An uncommon ocular chemical injury today is from a foreign body consisting of the “lead” from an indelible pencil. The leads in violet colored indelible pencils at one time contained 30% methylrosaniline chloride (methyl violet), graphite, and a binder such as gum tragacanth said Dr William Boothe. The offending chemical is the methyl violet, an analine dye, and protoplasmlie poison. Toxicity to the external eye is manifested by diffusion of deep purple stain, with chemosis, edema, and necrosis. This process is relatively rapid and may occur from only a small retained foreign body. The eye can be left severely impaired or blind, and therefore such an injury is a true ocular emergency.
Treatment involves using as much debridement as is practical. If stained tissue remains, 2% fluorescein solution is used to irrigate the affected tissues over a period of 12 to 24 hr. The reaction of the dye can be totally reversed with early treatment in Boothe Laser Center.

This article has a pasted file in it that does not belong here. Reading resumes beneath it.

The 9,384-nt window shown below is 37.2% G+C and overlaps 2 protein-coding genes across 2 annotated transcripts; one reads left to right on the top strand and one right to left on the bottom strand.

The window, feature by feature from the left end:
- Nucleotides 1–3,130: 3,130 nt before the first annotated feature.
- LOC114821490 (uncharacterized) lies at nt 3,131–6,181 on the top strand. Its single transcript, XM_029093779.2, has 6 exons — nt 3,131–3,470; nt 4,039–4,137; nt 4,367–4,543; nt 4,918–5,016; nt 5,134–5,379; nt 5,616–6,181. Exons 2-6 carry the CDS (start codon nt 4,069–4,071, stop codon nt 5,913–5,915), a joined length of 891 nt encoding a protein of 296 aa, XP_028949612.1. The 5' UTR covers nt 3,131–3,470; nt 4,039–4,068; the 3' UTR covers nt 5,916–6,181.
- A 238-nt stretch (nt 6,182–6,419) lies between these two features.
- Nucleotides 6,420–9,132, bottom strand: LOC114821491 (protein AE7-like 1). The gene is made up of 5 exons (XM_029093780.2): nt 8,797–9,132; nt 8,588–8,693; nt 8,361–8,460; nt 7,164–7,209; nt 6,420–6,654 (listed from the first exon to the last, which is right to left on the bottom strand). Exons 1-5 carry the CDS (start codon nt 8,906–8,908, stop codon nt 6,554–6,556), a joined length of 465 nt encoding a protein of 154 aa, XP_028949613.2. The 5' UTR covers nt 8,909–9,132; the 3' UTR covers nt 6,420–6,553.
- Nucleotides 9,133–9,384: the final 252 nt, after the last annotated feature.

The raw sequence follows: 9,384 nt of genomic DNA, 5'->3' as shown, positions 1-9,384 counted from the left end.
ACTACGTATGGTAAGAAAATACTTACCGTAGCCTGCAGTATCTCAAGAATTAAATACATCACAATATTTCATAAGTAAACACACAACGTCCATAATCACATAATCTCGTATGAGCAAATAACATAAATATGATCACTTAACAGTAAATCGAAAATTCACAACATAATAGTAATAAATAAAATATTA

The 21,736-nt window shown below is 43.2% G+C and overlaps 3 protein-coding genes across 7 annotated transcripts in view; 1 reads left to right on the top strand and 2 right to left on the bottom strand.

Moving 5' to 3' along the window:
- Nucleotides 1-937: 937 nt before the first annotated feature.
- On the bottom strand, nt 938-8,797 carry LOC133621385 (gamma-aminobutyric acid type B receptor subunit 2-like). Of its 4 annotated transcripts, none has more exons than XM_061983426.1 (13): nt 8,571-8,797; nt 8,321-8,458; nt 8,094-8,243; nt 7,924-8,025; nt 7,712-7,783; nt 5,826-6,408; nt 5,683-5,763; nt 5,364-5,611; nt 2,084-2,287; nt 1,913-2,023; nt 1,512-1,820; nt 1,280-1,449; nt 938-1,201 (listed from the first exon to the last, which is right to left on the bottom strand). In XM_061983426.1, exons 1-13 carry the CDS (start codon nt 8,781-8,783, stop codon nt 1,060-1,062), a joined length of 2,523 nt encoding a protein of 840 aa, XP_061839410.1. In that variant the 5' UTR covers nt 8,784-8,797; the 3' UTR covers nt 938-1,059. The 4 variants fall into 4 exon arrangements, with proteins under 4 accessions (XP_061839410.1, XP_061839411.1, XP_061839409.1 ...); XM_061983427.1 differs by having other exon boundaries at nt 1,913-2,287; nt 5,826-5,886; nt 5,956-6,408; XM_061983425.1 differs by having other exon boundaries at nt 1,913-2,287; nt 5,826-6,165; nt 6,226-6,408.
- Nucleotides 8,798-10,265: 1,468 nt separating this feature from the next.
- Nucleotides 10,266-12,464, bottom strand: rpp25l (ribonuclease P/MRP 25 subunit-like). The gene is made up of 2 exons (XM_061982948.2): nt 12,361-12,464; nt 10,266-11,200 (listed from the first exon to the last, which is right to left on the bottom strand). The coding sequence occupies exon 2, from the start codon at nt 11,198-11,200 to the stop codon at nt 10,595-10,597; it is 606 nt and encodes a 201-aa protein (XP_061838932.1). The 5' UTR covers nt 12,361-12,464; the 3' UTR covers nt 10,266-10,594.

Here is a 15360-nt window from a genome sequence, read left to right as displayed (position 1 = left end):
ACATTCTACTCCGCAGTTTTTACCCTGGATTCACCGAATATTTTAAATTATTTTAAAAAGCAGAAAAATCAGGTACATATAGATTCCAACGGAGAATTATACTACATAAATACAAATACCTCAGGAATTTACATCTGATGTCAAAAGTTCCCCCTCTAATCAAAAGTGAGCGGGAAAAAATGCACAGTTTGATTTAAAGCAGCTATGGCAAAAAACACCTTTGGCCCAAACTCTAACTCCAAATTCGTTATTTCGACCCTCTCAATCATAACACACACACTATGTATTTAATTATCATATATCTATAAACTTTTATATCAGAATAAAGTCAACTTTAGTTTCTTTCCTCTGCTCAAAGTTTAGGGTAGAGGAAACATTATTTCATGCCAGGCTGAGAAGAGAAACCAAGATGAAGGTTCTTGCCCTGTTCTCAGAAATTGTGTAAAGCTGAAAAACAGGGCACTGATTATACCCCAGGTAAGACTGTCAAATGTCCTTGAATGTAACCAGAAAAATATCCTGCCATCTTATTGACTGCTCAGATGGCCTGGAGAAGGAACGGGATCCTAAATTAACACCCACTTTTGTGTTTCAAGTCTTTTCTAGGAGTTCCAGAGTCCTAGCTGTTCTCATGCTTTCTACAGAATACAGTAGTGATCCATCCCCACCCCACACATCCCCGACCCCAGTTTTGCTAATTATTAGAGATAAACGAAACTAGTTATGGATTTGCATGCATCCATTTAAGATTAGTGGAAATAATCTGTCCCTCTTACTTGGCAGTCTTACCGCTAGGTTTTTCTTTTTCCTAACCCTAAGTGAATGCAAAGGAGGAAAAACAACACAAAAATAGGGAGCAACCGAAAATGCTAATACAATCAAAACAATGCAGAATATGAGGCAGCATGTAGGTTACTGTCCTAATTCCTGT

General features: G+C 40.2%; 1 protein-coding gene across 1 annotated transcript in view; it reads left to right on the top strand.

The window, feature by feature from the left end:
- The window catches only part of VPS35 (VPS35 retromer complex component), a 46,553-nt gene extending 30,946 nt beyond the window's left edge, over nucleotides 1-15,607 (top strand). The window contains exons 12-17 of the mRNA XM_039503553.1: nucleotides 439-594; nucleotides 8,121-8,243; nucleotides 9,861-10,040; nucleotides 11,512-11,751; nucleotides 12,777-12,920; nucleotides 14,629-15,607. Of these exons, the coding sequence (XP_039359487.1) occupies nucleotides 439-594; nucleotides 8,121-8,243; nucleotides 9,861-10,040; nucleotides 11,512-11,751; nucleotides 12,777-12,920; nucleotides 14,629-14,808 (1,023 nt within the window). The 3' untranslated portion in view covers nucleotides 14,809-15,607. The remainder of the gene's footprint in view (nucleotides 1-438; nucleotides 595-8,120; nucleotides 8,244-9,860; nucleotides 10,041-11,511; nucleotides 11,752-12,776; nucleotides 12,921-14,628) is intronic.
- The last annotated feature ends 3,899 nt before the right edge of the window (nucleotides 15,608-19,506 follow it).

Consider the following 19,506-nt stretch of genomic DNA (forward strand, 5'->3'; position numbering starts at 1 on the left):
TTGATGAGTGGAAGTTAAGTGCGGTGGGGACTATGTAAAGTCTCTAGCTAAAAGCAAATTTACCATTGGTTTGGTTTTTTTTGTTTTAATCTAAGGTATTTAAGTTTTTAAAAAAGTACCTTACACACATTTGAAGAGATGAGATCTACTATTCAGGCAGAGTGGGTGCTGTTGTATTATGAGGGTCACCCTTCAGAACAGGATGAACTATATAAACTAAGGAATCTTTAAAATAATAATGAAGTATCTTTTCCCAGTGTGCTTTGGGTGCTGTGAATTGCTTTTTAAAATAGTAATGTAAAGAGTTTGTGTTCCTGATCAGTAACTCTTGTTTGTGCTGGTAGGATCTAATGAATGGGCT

Methyl violet is a high molecular weight dye that easily dissociate", to form cations. In the cationic form, it binds anionic groups in tissues. Sodium fluorescein competes with the tissue anions to form a slightly dissoci-ated salt, thus leaching the toxin from ocular tissues.
Graphite pencil lead today consists of 70 percent graphite, 30 percent clay, and some additives such as spindle oil, liquid paraffin, and silicone oil. Intraocular foreign bodies of this type are relatively inert and can re-main symptom- free over long periods of time.
Dallas Lasik surgeon Dr. Boothe, Director of Boothe Eye Care & Laser Center, explains different vision correction techniques and procedures in his new blog.